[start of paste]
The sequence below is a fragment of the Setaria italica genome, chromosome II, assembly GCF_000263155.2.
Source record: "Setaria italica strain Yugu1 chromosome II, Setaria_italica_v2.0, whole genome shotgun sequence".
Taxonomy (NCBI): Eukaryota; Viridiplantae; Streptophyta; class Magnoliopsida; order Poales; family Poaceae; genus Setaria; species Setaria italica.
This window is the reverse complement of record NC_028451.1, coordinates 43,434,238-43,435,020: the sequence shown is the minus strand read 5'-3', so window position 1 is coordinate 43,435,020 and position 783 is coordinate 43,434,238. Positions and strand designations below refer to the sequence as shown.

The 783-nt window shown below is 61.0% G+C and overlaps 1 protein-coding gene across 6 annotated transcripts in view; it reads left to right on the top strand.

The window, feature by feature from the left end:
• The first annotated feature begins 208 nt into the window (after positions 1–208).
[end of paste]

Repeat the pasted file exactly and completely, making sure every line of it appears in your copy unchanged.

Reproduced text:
The sequence below is a fragment of the Setaria italica genome, chromosome II, assembly GCF_000263155.2.
Source record: "Setaria italica strain Yugu1 chromosome II, Setaria_italica_v2.0, whole genome shotgun sequence".
Taxonomy (NCBI): Eukaryota; Viridiplantae; Streptophyta; class Magnoliopsida; order Poales; family Poaceae; genus Setaria; species Setaria italica.
This window is the reverse complement of record NC_028451.1, coordinates 43,434,238-43,435,020: the sequence shown is the minus strand read 5'-3', so window position 1 is coordinate 43,435,020 and position 783 is coordinate 43,434,238. Positions and strand designations below refer to the sequence as shown.

The 783-nt window shown below is 61.0% G+C and overlaps 1 protein-coding gene across 6 annotated transcripts in view; it reads left to right on the top strand.

The window, feature by feature from the left end:
• The first annotated feature begins 208 nt into the window (after positions 1–208).